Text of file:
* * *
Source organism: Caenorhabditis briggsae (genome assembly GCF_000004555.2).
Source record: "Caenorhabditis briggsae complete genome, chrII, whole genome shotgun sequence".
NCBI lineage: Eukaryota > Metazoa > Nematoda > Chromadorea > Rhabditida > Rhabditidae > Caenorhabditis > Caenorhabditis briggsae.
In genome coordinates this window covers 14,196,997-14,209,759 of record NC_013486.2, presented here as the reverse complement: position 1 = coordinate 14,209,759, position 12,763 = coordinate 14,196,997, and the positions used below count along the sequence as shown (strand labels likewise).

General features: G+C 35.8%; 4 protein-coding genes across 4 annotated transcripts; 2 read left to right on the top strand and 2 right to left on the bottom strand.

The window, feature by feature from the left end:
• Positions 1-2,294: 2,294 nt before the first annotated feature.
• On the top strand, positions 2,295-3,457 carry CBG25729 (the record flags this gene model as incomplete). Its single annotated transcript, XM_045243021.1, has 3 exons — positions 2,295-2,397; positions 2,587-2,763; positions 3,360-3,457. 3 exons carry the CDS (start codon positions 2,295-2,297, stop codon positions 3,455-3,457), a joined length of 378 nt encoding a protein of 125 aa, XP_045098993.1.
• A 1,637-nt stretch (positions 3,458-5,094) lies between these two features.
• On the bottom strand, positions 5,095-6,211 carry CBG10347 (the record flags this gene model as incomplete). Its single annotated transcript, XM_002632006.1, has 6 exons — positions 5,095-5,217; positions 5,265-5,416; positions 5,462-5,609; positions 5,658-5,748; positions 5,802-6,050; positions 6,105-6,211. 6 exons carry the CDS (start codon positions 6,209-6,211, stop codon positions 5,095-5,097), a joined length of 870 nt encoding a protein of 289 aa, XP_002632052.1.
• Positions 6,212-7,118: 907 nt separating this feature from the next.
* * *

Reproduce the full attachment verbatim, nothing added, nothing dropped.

Source organism: Caenorhabditis briggsae (genome assembly GCF_000004555.2).
Source record: "Caenorhabditis briggsae complete genome, chrII, whole genome shotgun sequence".
NCBI lineage: Eukaryota > Metazoa > Nematoda > Chromadorea > Rhabditida > Rhabditidae > Caenorhabditis > Caenorhabditis briggsae.
In genome coordinates this window covers 14,196,997-14,209,759 of record NC_013486.2, presented here as the reverse complement: position 1 = coordinate 14,209,759, position 12,763 = coordinate 14,196,997, and the positions used below count along the sequence as shown (strand labels likewise).

General features: G+C 35.8%; 4 protein-coding genes across 4 annotated transcripts; 2 read left to right on the top strand and 2 right to left on the bottom strand.

The window, feature by feature from the left end:
• Positions 1-2,294: 2,294 nt before the first annotated feature.
• On the top strand, positions 2,295-3,457 carry CBG25729 (the record flags this gene model as incomplete). Its single annotated transcript, XM_045243021.1, has 3 exons — positions 2,295-2,397; positions 2,587-2,763; positions 3,360-3,457. 3 exons carry the CDS (start codon positions 2,295-2,297, stop codon positions 3,455-3,457), a joined length of 378 nt encoding a protein of 125 aa, XP_045098993.1.
• A 1,637-nt stretch (positions 3,458-5,094) lies between these two features.
• On the bottom strand, positions 5,095-6,211 carry CBG10347 (the record flags this gene model as incomplete). Its single annotated transcript, XM_002632006.1, has 6 exons — positions 5,095-5,217; positions 5,265-5,416; positions 5,462-5,609; positions 5,658-5,748; positions 5,802-6,050; positions 6,105-6,211. 6 exons carry the CDS (start codon positions 6,209-6,211, stop codon positions 5,095-5,097), a joined length of 870 nt encoding a protein of 289 aa, XP_002632052.1.
• Positions 6,212-7,118: 907 nt separating this feature from the next.